6 Warning Signs You’ve Fallen Into the Checklist Marketing Trap and How To Fix Them

Normally I’m a big fan of checklists. I love breaking down a big task (like promoting a show) into bite-size tasks that I can wrap my brain around. I love the feeling of progress as I tick items off and seeing my big to-do list gradually convert into a to-done list.

The problem comes when you introduce checklists into your marketing too soon. Early on your marketing must be creative and organic and taking you in new directions. Checklists stifle all of those things. They’re great for efficiency and focus, but you only need that when you are executing your marketing plan. When you’re still dreaming it up, a checklist can actually hold you back.

We’ve all seen promotions that obviously fell victim to checklist marketing. Someone was just interested in getting the campaign finished – and off their plate. They clearly weren’t thinking about how the campaign would play with audiences or even who the audience for this show was.

But at the time the promotions were being created, everyone probably felt pretty good. Stuff was getting done. Collateral pieces were completed, press releases were sent, and marketing tasks were checked off. Everything seemed to be going along right on schedule.

Until they noticed opening weekend that the crowds weren’t showing up. Only then did they look back at the marketing they had created and realize they had just been going through the motions. No real thought had been put into it. Just an urge to race through the required tasks to be able to say you had finished “marketing” the show.

How could they have noticed early enough to shift gears and make their marketing efforts count? (And how can you avoid the same fate?)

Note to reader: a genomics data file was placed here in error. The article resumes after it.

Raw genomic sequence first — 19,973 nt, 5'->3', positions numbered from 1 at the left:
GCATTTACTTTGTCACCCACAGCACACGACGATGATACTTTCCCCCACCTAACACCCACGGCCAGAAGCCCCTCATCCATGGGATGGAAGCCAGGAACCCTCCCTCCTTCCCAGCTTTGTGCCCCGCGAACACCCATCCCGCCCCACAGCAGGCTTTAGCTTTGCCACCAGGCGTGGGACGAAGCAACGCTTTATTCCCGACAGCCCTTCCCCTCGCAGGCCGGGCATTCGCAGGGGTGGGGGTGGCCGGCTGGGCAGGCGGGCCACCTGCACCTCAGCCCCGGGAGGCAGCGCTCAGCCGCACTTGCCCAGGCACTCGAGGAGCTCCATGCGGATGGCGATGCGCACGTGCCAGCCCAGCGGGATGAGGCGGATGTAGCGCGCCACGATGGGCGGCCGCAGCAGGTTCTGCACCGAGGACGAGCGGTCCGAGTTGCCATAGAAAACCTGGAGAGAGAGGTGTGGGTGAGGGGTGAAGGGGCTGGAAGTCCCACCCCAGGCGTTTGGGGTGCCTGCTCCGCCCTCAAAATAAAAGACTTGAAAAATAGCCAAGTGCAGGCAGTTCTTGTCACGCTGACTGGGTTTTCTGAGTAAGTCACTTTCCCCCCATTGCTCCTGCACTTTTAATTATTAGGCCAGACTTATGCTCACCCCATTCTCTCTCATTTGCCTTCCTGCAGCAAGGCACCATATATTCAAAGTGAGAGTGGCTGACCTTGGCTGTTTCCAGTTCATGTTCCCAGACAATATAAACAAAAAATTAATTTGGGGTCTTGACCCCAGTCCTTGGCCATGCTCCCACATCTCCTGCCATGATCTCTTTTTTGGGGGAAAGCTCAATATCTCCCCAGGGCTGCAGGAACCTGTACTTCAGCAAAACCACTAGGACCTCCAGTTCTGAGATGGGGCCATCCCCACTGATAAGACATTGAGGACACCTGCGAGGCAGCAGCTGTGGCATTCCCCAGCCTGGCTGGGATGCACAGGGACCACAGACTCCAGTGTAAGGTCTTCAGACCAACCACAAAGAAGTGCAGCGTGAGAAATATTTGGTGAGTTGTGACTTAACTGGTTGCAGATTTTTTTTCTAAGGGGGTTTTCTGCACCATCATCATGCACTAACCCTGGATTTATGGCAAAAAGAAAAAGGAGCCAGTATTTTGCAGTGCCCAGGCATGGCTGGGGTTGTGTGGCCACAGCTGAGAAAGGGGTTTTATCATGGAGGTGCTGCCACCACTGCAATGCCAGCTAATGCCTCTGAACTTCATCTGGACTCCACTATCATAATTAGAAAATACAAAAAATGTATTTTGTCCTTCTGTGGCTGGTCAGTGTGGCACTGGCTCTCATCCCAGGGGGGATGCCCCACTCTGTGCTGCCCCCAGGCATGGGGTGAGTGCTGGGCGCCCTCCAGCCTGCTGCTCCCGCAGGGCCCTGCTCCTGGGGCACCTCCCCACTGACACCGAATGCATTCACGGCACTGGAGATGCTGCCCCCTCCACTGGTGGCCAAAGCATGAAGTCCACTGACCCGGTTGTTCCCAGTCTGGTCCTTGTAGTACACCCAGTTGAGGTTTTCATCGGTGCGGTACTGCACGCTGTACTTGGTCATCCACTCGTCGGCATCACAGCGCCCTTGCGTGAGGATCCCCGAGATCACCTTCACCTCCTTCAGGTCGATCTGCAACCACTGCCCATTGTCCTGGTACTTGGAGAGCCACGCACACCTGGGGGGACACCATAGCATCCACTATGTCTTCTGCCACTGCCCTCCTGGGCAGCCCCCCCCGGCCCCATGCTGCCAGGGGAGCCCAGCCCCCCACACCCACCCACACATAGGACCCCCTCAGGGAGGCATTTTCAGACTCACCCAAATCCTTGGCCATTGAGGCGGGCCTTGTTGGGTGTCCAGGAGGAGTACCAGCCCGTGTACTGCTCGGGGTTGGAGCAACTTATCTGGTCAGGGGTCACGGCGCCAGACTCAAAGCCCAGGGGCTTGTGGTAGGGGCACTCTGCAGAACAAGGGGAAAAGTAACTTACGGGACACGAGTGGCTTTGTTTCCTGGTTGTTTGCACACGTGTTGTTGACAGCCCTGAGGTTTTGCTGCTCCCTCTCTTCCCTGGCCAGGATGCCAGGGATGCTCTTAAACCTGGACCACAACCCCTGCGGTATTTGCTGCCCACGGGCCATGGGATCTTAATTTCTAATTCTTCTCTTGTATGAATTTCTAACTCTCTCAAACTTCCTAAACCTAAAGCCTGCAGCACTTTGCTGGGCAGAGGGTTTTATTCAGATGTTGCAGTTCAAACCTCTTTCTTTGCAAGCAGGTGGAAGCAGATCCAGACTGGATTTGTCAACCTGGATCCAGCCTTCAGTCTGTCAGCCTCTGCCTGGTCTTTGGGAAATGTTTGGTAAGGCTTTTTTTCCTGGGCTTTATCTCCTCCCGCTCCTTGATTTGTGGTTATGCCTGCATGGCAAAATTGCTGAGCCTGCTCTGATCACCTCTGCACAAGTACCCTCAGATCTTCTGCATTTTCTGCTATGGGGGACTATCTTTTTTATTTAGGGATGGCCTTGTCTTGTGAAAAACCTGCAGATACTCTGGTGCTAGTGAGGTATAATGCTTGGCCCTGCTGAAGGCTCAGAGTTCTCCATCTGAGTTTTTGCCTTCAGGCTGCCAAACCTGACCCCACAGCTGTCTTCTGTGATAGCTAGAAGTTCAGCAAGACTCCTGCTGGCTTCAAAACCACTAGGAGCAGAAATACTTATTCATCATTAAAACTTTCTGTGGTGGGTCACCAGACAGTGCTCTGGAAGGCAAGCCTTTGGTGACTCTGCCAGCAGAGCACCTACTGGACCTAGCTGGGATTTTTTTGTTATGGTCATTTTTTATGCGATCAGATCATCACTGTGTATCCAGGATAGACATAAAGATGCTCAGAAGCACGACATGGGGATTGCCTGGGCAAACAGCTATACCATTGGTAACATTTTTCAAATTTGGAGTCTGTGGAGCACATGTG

Here are a few warning signs that you have fallen into the trap of checklist marketing:

1.) You have a poster designed before you’ve talked about who is the audience for this show.

I won’t pretend I am an expert at graphic design, but I know enough to recognize that really good design is intended to evoke a response from the people who see it. In a broad sense the response we want is for people to buy a ticket, but we do that by targeting a specific group of people and giving them a message that will resonate to them. The best designer in the world can’t do that if you haven’t identified who those people are.

Fix: Have a marketing strategy discussion (or three) first. Design comes after.

2. ) There’s nothing in the marketing of this production that you haven’t done before.

When you sit down and talk with a couple of other smart people about what makes this show unique, an amazing thing happens. You naturally start discussing who would care about this show in particular. You start thinking about where you can get in front of those people and how you can communicate this production’s particular quirks. If you haven’t stumbled upon a new way of talking to people about the show, you haven’t spent enough time talking and thinking about what makes this show special.

Fix: Have a coffee or beer with a few other bright people and talk about why you are doing this show.

3.) You haven’t identified the least effective marketing tactic from your last production (and cut it).